Refocusing on Respect in Professional Sports
As an obsessed fan of professional sports, I’ve noticed an alarming trend over the past few months. There seems to be a new instance of professional athletes not being… well, professional, almost every week.
In the NFL, the New Orleans Saints have suffered the consequences of secretly running a “bounty program” for the last few years. This means that players and coaches would pay players for knocking members of the opposing team out of the game. For example, when the Saints were preparing for a playoff game this past season, defensive coordinator Gregg Williams said, “We’ve got to do everything in the world to make sure we kill [San Francisco running back] Frank Gore’s head. We want him running sideways. We want his head running sideways.”
While Tim Tebow may forgive their sins, NFL commissioner Roger Goodell did not. He suspended Gregg Williams indefinitely — making a return to coaching in the NFL doubtful. Saints head coach Sean Payton is suspended for the season and starting middle linebacker Jonathan Vilma is suspended for eight games for allegedly offering money to knock players from a few different teams. However, Vilma’s suspension has grown into an ugly court battle.
Things have gotten nasty on the basketball court as well. One incident of unprofessional behavior featured perennial knucklehead Metta World Peace (formerly known as Ron Artest) from the Los Angeles Lakers, who brutally elbowed James Harden of the Oklahoma City Thunder in the face. You can watch the video of the elbow here. He was ejected from the game and served a seven game suspension afterwards. To make matters worse, World Peace refused to apologize so that he could maintain a competitive advantage. Feel free to re-read that last sentence to yourself and giggle from the irony before moving on.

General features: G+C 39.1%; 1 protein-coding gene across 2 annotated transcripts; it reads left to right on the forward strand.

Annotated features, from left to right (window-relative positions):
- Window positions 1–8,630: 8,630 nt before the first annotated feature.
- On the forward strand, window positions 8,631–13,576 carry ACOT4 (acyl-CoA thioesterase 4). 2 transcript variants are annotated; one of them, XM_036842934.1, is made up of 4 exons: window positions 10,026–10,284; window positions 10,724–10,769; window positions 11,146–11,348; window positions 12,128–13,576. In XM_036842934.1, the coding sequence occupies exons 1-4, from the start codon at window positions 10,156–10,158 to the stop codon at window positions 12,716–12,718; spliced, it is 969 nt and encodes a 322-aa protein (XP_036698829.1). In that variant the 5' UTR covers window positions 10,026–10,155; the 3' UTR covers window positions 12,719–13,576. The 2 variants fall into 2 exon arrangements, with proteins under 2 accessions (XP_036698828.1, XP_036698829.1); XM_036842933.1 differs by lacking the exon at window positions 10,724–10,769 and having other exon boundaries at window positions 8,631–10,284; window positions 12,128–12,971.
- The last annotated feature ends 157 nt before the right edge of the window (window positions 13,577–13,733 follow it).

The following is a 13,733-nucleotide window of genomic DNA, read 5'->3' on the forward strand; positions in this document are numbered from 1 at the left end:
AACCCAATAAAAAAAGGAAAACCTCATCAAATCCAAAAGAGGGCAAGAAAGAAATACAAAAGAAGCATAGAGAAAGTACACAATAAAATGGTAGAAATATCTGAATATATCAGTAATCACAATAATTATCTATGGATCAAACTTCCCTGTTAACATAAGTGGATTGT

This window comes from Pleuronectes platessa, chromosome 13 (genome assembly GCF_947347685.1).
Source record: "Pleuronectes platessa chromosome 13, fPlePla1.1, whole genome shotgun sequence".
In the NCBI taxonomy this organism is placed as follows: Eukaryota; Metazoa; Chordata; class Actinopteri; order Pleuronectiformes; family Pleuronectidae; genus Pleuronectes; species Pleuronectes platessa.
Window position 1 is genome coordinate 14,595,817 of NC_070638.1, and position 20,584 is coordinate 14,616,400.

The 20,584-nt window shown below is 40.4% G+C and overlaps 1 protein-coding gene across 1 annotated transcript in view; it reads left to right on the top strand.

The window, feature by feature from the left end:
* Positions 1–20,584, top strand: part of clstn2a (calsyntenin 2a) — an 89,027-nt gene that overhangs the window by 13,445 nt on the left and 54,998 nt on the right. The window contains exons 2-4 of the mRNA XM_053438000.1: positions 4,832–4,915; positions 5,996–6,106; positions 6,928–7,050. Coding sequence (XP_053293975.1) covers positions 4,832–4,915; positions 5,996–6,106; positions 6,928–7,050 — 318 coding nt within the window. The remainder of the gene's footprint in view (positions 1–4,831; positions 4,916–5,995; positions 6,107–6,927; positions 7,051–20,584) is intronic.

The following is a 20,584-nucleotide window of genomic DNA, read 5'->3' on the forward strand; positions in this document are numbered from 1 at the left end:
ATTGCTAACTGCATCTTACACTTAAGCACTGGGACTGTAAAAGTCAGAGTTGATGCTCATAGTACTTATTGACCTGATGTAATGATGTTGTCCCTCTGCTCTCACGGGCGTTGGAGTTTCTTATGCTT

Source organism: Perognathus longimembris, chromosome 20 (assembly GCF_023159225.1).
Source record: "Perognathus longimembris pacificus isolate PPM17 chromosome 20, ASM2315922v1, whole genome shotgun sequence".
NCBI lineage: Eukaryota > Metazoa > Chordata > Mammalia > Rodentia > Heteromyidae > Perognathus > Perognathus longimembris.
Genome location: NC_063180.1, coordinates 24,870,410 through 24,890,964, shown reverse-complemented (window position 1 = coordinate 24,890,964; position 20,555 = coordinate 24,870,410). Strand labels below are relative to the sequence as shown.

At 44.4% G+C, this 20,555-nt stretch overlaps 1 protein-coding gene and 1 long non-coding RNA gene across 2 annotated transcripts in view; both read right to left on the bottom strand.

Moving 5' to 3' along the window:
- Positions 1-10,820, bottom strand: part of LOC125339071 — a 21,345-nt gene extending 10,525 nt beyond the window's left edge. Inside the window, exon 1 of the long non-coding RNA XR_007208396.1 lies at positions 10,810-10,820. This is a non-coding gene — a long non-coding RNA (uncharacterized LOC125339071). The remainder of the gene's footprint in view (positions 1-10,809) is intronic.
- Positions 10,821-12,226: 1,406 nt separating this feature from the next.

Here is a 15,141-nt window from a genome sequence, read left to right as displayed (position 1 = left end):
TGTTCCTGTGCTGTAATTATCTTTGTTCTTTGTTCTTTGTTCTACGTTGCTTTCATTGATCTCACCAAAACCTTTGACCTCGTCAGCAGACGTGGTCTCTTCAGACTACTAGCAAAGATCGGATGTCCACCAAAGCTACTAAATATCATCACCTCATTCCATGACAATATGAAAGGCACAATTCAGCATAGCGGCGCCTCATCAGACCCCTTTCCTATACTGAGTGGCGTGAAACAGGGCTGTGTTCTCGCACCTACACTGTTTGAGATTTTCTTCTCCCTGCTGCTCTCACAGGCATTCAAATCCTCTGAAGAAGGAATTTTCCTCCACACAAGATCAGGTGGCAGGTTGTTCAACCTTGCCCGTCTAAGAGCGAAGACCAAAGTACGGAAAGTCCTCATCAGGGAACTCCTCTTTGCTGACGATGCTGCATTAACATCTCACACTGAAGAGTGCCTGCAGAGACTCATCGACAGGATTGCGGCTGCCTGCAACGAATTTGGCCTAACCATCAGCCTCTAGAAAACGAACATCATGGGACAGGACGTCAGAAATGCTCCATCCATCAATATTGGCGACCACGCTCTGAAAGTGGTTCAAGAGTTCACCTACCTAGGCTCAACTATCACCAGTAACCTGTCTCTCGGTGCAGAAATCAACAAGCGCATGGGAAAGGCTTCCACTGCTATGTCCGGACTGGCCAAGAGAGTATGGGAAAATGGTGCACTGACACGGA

Makes you wonder
My dad made sure I shook hands with the other team win or lose. It took some time, but he taught me something that I feel like not enough people understand: It’s just a game. I repeat: It’s just a game… I don’t think I’ve ever been so excited to see the Olympics return this summer. In many ways the Olympics are the purest form of sports that we have today.
While players and coaches have failed on occasion to maintain a certain level of respect for their opponents, the more troublesome problem involves the fans. People have become so obsessed with sports that they refuse to recognize opposing players and fans as human beings.
For example, during the 2010 American League Championship Series a couple of Yankees fans harassed and spat on the wife of Texas Rangers pitcher Cliff Lee. In Los Angeles, a San Francisco Giants fan was nearly killed when two Dodgers fans assaulted him for nothing more than supporting the other team.
This makes me wonder: What ever happened to sportsmanship?
When I was a kid, often my dad coached my basketball team. I remember that I would argue with him almost every game.
“Dad, why did you take me out? We’re losing!”
“I know, Vince.”
“So why did you put in Brandon? He hasn’t made a single shot all year! Put me back in!”
“No. Everyone needs to have a chance to play.”
I think I had that conversation a few thousand times with my dad, who made sure I shook hands with the other team win or lose. It took some time, but he taught me something that I feel like not enough people understand: It’s just a game.
I repeat: It’s just a game. Anyone who considers themselves a fan, yet curses at people for supporting another team needs to take a step back. You’re ruining the respect for the game.
Because of this lack of sportsmanship, I don’t think I’ve ever been so excited to see the Olympics return this summer. In many ways the Olympics are the purest form of sports that we have today. Sprinters don’t wait on the starting block thinking, “Will I get a big money contract this year?” Instead, the athletes are generally unknown people who compete for personal and national pride.
For example, in the 2008 summer games, American teammates Shawn Johnson and Nastia Liukin were directly competing for a gold medal in gymnastics. Johnson cheered Liukin on and hugged her immediately afterwards instead of pouting. Another great example of sportsmanship comes from the iconic effort of Kerri Strug in the 1996 Olympic games. Strug had to make a perfect landing with a bad ankle in order to win the gold, which she did.
These are the types of moments that make the Olympics so special. Hopefully this same spirit will return to professional sports some time soon.